Is there anything worse than having your movie night spoiled by the persistent rattling of a fan? If you turn it off, you’ll suffocate — or at the very least start sweating profusely. But if you leave it on, you won’t be able to hear your movie — it’s a real conundrum! Still, I’ve found that doing some basic maintenance before making my popcorn and dimming the lights can make a difference. So let’s talk about the 7 ways you could make a room fan quieter anytime it starts acting up.
Before we dive into solutions, let’s talk about why your fan may be noisier than you remember it being. As always, finding the reason should give you a head start on solving the problem.
Why Are Room Fans so Noisy?
Even though fans come in all shapes and sizes, they all tend to have the same parts. They all have rotating blades that are attached to a motor and encased in a grille of some sort. When one of those parts isn’t secure, your fan might start making all sorts of noises. Still, in my experience, the potential causes of the noise can be summed up in only a few lines:
- The shape of the fan has changed in storage (or because the fan fell over one too many times)
- There are loose parts that rattle against each other as the blades spin
- The motor (or another moving part of the device) hasn’t been oiled in a while
- The lint on the blades is disrupting the balance of the fan or hitting the cage when the blades are spinning
- You put the fan on uneven ground, causing it to wobble and vibrate against the floor
Generally, it’s pretty easy to establish the cause of the noise just by looking at the fan. However, if you don’t spot the problem, you can go through all of the solutions I’m about to present.
7 Ways to Make a Room Fan Quieter
Now that you have a good idea of what’s causing the racket, fixing it should only take a few minutes. Most of the solutions I’m about to share don’t even require you to have any training or equipment whatsoever. In any case, your room fan will be easier to reach than a ceiling fan.
Before you start, grab a damp rag and a screwdriver — you’ll almost certainly need them. Any additional tools should be easy enough to get your hands on if you end up needing them.
1. Check If the Floor Under the Fan Is Level
If your fan started making noises as soon as you set it down and turned it on, you might find the culprit if you look down. Uneven ground is one of the most common reasons fans start rattling. If the base of a fan isn’t completely level, the device can start to wobble as the blades spin, which can create quite a bit of noise.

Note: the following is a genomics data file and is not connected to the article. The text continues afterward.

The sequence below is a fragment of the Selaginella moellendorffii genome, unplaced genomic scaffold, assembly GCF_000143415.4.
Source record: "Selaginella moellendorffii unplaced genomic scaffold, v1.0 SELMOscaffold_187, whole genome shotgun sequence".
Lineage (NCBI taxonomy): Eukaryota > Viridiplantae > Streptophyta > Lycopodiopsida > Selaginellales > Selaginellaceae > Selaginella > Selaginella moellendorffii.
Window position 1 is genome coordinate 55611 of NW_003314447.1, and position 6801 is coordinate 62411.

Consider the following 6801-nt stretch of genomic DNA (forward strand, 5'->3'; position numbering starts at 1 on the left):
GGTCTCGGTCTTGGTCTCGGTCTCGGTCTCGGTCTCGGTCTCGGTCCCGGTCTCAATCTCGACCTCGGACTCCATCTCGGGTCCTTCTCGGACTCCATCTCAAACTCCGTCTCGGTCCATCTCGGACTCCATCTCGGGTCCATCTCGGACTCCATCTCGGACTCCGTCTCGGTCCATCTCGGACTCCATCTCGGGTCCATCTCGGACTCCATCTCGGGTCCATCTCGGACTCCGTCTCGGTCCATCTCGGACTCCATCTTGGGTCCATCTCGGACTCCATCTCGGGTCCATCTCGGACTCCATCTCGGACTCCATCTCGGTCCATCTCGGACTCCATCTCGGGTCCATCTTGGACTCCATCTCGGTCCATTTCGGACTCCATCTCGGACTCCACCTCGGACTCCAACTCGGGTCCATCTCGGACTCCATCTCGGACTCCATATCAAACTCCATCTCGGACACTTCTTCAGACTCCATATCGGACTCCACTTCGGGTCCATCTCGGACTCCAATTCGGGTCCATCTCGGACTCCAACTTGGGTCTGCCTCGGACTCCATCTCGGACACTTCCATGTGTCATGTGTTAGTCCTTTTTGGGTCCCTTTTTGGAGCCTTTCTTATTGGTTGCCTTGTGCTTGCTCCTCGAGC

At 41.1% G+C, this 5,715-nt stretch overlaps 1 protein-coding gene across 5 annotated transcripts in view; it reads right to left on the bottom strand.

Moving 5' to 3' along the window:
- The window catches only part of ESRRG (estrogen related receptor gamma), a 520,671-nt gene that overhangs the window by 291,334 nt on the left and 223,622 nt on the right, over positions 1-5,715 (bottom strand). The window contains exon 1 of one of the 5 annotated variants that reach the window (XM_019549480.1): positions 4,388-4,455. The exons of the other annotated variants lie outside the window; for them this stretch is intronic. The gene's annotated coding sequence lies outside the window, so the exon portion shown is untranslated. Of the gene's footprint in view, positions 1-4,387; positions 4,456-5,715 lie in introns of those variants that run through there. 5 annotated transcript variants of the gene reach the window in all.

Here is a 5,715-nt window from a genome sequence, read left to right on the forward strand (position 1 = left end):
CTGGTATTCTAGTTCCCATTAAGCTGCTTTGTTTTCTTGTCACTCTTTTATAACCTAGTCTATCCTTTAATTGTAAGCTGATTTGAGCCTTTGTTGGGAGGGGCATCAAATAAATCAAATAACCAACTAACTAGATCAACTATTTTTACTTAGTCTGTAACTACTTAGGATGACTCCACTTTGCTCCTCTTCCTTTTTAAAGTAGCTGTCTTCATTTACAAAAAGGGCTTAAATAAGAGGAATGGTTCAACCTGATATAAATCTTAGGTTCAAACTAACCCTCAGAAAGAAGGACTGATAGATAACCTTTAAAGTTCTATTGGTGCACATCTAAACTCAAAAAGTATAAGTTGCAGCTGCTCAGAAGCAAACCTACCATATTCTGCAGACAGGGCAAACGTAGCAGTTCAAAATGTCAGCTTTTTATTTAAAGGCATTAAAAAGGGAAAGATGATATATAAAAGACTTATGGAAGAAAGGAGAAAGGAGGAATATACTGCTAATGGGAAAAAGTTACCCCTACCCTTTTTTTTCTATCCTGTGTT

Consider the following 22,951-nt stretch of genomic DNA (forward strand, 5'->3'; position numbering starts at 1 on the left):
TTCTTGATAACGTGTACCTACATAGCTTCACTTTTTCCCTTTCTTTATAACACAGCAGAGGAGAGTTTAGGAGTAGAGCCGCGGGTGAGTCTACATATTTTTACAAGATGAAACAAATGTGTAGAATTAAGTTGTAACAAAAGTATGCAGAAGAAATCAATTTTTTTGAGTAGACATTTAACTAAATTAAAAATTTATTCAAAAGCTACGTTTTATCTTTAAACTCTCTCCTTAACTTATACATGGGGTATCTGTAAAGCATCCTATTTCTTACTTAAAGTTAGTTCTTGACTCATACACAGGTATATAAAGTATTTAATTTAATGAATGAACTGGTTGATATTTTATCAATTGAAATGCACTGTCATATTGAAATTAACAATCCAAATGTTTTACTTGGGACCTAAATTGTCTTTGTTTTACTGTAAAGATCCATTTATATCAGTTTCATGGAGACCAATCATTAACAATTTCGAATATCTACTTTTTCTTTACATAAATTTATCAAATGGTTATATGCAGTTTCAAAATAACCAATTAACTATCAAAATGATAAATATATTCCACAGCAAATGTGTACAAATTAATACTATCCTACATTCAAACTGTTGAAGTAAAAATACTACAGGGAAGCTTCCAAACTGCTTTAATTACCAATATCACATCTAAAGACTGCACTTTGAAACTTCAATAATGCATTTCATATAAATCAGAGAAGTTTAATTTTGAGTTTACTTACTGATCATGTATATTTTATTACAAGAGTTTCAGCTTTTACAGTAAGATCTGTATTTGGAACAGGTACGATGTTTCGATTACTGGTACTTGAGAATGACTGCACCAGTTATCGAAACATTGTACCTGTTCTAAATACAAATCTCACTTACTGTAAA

Fortunately, there’s a simple solution to this problem. Simply move your fan elsewhere — you can use a level ruler to make sure the new location checks out. If the noise doesn’t persist when you put the fan somewhere else, you won’t have to continue going down this list.
Even if you can’t find an inch of level ground in your home, don’t despair. There are other ways to even out the base of the fan. You can use a folded piece of paper, a large book, or even a carpet — whatever works!
2. Make Sure Your Fan Is Clean
After a long winter in the basement, you shouldn’t be surprised if your fan starts making low rattling noises when you turn it on. The dust bunnies that collect along the edges of the blades can sometimes be heavy enough to disrupt the rotation of the fan.
If you have a regular pedestal or box fan, you’ll just need to lift the closures of the cage that covers the blades. Tower fans may have grilles that are screwed into the case, in which case you’ll get to showcase your “lefty loosey” technique. Once you get inside the fan, hold the blades with one hand while you pass a damp rag over both sides. When you finish, you can rinse the rag and repeat the process, passing it over the rest of the fan, including the grilles.
Sometimes, simply cleaning the fan will be enough to prevent it from making more noise. But remember to cover your fan with a bag the next time you set it aside for the season.
3. Tighten Any Loose Screws and Bolts
After you clean the fan and before you put everything back, you might also want to check for loose parts. If you discover a screw or a bolt that doesn’t feel as secure as it should be, tighten it with a screwdriver or a wrench.
Additionally, if you happen to find a broken part of the housing or anything you can’t fix with a screw, use duct tape. After you fasten everything, turn the fan on to see if anything is still rattling. If you still hear the same noise, move on to the next step.